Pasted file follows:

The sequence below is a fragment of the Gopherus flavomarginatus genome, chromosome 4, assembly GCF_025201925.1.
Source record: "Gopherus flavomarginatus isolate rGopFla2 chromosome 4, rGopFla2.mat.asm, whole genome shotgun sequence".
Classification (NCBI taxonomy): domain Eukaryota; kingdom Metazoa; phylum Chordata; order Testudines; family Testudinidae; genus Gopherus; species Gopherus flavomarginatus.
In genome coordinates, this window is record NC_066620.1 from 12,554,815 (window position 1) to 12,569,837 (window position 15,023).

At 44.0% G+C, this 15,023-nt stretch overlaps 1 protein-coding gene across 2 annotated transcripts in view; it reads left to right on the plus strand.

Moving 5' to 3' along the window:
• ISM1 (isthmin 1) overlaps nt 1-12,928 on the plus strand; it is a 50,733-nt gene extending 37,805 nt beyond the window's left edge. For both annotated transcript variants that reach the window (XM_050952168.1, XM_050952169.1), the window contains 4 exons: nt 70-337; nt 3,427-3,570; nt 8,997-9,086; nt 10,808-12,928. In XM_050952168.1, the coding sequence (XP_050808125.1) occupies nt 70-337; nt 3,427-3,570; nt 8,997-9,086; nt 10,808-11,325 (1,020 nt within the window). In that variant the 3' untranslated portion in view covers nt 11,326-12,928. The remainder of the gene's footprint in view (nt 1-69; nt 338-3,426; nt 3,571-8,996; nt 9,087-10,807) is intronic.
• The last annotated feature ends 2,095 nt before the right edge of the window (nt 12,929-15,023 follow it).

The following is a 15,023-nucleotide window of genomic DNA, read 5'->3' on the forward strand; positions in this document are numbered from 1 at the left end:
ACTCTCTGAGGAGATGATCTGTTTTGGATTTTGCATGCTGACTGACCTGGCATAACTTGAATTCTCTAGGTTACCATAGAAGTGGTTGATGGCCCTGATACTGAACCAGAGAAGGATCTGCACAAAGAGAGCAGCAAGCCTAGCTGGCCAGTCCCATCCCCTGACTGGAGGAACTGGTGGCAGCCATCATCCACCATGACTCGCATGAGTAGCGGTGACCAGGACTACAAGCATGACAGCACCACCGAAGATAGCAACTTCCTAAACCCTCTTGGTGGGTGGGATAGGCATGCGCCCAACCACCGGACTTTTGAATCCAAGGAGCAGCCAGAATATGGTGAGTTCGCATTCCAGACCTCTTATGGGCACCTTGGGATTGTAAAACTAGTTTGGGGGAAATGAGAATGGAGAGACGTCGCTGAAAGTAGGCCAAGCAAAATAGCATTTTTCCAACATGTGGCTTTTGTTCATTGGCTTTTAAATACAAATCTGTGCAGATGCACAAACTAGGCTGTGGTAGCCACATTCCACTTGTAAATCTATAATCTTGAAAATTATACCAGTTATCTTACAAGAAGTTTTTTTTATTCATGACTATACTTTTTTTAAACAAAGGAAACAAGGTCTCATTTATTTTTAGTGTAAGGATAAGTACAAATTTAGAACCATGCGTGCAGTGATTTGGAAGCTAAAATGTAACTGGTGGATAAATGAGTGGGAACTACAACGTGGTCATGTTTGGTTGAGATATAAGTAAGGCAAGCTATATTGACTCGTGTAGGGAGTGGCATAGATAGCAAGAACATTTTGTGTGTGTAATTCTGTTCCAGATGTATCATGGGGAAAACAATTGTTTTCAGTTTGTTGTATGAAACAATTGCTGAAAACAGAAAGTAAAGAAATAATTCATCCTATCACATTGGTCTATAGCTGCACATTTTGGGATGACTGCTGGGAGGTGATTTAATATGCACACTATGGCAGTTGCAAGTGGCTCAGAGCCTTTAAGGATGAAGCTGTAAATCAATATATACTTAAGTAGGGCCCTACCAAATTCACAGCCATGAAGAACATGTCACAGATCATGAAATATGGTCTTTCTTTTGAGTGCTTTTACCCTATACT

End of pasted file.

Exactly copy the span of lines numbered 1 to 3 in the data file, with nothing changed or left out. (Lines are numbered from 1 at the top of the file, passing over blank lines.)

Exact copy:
The sequence below is a fragment of the Gopherus flavomarginatus genome, chromosome 4, assembly GCF_025201925.1.
Source record: "Gopherus flavomarginatus isolate rGopFla2 chromosome 4, rGopFla2.mat.asm, whole genome shotgun sequence".
Classification (NCBI taxonomy): domain Eukaryota; kingdom Metazoa; phylum Chordata; order Testudines; family Testudinidae; genus Gopherus; species Gopherus flavomarginatus.